When I last saw Mr. Alexander, about four or five days ago, he had met with some desponding impressions, as if the ministry were indisposed to peace, and that things would not do, &c. He did not tell me upon what ground be had formed such apprehensions: however, lest he should have imparted any such by letter to you, I will state that point to you, because it may have infinite ill consequences to be too touchy on such suspicions. A premature jealousy may create the very evil it suspects. The ministry in this country are not every thing. The sense of the people when really expressed and exerted, would be most prevalent. Suppose then it were a proved point that every man in the ministry were in his heart adverse to peace. What then? withhold all overtures? By no means. I should advise the very contrary in the strongest manner. I should say, let the overtures be made so much the more public and explicit, by those who do wish for peace. It is the unfortunate state of things which has hitherto bound the cause of France to any possible treaty with America, and which has thereby thrown a national damp upon any actual public exertions to procure a negociation for peace with America. I have the strongest opinion that if it were publicly known to the people of England that a negociation might be opened with America upon the terms above specified, that all the ministry together, if they were ill. disposed to a man, would not venture to thwart such a measure. But why should it be supposed that the ministry to a man are ill disposed to a peace? Suppose them to be half and half, and the public wish and voice of the people in favor of negociation, it is evident on which side the balance would incline. But why should we seek to throw a damp prematurely upon any chance? Why presume even against any iadividual? I grant that it would be a bitter trial of humility to be brought to a formal recognition of independence at the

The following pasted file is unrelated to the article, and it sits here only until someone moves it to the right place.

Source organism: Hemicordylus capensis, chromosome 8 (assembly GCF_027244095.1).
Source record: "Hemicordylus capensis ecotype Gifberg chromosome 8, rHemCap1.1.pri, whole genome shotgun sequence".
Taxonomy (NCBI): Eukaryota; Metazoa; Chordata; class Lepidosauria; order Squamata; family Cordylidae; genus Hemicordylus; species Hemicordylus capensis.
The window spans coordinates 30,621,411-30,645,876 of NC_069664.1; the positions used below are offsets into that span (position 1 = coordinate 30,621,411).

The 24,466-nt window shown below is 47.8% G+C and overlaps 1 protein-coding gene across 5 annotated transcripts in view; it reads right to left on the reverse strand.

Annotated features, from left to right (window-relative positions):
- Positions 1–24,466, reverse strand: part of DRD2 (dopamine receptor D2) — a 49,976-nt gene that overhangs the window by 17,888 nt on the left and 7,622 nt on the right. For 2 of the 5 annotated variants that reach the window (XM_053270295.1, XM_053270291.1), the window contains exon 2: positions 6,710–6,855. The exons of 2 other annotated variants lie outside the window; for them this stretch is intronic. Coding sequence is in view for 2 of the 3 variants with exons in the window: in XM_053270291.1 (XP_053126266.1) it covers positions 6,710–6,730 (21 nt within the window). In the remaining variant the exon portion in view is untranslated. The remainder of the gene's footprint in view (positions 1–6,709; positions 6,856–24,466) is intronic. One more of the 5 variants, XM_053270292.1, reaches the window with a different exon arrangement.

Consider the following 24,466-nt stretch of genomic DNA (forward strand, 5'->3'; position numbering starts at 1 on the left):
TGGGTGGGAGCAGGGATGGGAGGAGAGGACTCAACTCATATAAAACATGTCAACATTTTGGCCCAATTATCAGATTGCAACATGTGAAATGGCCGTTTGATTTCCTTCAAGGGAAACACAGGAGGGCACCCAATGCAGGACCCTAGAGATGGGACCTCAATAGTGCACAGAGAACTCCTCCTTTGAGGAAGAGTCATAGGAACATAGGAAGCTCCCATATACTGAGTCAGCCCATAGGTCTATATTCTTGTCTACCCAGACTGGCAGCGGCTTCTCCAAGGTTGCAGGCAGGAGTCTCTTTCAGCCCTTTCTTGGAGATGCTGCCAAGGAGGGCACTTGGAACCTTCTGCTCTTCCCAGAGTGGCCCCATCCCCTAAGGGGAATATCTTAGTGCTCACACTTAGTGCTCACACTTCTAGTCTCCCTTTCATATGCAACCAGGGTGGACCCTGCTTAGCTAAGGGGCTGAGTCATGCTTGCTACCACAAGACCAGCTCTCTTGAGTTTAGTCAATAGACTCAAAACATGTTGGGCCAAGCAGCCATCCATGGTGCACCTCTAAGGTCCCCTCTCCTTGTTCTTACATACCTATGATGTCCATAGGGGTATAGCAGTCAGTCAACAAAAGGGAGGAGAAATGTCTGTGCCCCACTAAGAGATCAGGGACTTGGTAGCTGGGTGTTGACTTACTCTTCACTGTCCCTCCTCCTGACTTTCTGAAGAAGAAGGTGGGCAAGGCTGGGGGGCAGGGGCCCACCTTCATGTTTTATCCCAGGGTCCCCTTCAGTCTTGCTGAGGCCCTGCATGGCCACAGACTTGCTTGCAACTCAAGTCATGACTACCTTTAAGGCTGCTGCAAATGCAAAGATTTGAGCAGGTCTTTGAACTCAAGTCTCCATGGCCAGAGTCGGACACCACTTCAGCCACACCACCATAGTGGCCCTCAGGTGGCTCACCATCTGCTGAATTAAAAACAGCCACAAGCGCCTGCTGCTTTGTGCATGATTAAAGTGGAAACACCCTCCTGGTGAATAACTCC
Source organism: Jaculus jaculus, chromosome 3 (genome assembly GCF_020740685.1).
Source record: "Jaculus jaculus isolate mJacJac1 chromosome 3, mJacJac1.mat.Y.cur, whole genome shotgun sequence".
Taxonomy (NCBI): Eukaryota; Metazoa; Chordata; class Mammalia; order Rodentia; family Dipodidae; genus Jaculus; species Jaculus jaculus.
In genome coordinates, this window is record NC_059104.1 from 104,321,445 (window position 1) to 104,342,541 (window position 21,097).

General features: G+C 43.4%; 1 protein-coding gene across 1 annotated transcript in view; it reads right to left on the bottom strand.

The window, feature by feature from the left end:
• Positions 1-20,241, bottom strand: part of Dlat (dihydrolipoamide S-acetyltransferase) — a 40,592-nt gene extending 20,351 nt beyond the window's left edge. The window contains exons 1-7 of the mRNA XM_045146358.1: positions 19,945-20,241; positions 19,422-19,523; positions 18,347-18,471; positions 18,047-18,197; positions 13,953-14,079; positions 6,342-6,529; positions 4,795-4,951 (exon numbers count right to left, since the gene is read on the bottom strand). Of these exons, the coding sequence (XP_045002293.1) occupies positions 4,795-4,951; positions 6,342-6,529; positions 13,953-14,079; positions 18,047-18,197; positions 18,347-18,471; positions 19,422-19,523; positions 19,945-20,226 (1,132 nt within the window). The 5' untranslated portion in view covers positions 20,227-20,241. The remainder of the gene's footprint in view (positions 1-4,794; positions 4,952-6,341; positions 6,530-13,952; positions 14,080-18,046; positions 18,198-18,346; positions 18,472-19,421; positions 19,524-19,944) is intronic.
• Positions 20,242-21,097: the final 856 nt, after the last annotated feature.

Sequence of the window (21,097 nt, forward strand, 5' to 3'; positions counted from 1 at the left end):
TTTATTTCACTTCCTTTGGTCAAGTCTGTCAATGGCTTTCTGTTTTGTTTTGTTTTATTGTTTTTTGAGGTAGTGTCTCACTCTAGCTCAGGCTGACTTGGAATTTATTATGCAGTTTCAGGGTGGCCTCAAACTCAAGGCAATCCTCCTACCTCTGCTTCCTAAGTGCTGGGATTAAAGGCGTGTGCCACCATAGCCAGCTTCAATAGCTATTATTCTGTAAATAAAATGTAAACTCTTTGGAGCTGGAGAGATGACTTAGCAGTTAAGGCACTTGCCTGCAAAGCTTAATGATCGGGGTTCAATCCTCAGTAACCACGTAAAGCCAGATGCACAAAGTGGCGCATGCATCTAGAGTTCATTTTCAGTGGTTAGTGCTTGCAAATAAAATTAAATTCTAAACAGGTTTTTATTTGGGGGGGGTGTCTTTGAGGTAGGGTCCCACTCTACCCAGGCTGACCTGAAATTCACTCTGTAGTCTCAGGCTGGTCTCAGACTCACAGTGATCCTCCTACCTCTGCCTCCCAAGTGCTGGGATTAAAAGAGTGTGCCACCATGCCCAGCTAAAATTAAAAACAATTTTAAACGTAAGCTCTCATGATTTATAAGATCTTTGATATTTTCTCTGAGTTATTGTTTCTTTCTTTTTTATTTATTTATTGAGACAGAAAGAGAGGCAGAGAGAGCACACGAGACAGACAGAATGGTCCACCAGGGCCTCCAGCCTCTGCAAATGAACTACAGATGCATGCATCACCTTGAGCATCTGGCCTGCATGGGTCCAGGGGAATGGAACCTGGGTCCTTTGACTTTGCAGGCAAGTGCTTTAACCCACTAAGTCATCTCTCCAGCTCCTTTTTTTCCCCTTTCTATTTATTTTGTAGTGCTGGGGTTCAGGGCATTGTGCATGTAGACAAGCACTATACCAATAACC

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haughty command of France, and I believe every part of the nation would proceed to every extremity before they would submit to that. But if that touchy point can be provided for sub silentio, and if the proposed treaty with America may be carried on free from control by France, let us give the cause of peace a fair trial; at the worst we should but be where we were if we should fail. But why should we expect to fail when the greatest rub is removed by the liberty of entering separately into a treaty? I think it a most favorable event leading towards peace. Give us a truce with its concoinitants, and a little time so given for cooling will have most excellent effects on both sides. Eternal peace and conciliation may then follow. I send this to you by the quickest dispatch, that we may bring this point to a fair issue before the meeting of parliament. God prosper the blessed work of peace ! I am ever yours most affectionately,